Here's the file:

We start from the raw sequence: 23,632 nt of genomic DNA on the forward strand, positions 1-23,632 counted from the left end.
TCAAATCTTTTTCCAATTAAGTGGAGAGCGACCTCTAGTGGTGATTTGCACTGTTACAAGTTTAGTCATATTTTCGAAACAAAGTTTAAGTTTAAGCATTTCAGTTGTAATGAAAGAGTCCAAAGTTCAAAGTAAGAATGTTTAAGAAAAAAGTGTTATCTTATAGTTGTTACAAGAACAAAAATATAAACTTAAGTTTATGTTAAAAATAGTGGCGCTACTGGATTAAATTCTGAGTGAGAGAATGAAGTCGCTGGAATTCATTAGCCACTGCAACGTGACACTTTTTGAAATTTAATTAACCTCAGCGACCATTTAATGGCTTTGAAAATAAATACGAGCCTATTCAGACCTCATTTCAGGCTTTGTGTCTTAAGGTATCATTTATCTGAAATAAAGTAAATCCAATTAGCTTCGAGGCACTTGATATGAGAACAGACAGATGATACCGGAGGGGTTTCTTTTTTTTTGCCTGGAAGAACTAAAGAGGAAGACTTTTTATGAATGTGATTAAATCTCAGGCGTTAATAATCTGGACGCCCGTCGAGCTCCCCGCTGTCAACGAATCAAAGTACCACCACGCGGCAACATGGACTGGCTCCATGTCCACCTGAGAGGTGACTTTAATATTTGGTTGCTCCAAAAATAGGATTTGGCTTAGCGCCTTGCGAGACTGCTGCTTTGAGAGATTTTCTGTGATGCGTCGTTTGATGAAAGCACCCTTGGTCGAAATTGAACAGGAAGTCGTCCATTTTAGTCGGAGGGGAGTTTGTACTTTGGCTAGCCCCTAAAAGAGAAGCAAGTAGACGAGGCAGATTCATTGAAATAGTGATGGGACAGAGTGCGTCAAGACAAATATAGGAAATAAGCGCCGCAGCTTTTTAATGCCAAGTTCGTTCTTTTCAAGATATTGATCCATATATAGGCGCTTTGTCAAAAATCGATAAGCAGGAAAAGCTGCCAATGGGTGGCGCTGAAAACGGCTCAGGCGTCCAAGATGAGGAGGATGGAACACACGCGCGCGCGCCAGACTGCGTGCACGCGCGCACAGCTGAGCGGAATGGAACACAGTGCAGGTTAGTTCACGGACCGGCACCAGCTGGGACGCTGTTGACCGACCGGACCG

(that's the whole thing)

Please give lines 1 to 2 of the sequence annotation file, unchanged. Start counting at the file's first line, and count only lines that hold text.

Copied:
We start from the raw sequence: 23,632 nt of genomic DNA on the forward strand, positions 1-23,632 counted from the left end.
TCAAATCTTTTTCCAATTAAGTGGAGAGCGACCTCTAGTGGTGATTTGCACTGTTACAAGTTTAGTCATATTTTCGAAACAAAGTTTAAGTTTAAGCATTTCAGTTGTAATGAAAGAGTCCAAAGTTCAAAGTAAGAATGTTTAAGAAAAAAGTGTTATCTTATAGTTGTTACAAGAACAAAAATATAAACTTAAGTTTATGTTAAAAATAGTGGCGCTACTGGATTAAATTCTGAGTGAGAGAATGAAGTCGCTGGAATTCATTAGCCACTGCAACGTGACACTTTTTGAAATTTAATTAACCTCAGCGACCATTTAATGGCTTTGAAAATAAATACGAGCCTATTCAGACCTCATTTCAGGCTTTGTGTCTTAAGGTATCATTTATCTGAAATAAAGTAAATCCAATTAGCTTCGAGGCACTTGATATGAGAACAGACAGATGATACCGGAGGGGTTTCTTTTTTTTTGCCTGGAAGAACTAAAGAGGAAGACTTTTTATGAATGTGATTAAATCTCAGGCGTTAATAATCTGGACGCCCGTCGAGCTCCCCGCTGTCAACGAATCAAAGTACCACCACGCGGCAACATGGACTGGCTCCATGTCCACCTGAGAGGTGACTTTAATATTTGGTTGCTCCAAAAATAGGATTTGGCTTAGCGCCTTGCGAGACTGCTGCTTTGAGAGATTTTCTGTGATGCGTCGTTTGATGAAAGCACCCTTGGTCGAAATTGAACAGGAAGTCGTCCATTTTAGTCGGAGGGGAGTTTGTACTTTGGCTAGCCCCTAAAAGAGAAGCAAGTAGACGAGGCAGATTCATTGAAATAGTGATGGGACAGAGTGCGTCAAGACAAATATAGGAAATAAGCGCCGCAGCTTTTTAATGCCAAGTTCGTTCTTTTCAAGATATTGATCCATATATAGGCGCTTTGTCAAAAATCGATAAGCAGGAAAAGCTGCCAATGGGTGGCGCTGAAAACGGCTCAGGCGTCCAAGATGAGGAGGATGGAACACACGCGCGCGCGCCAGACTGCGTGCACGCGCGCACAGCTGAGCGGAATGGAACACAGTGCAGGTTAGTTCACGGACCGGCACCAGCTGGGACGCTGTTGACCGACCGGACCG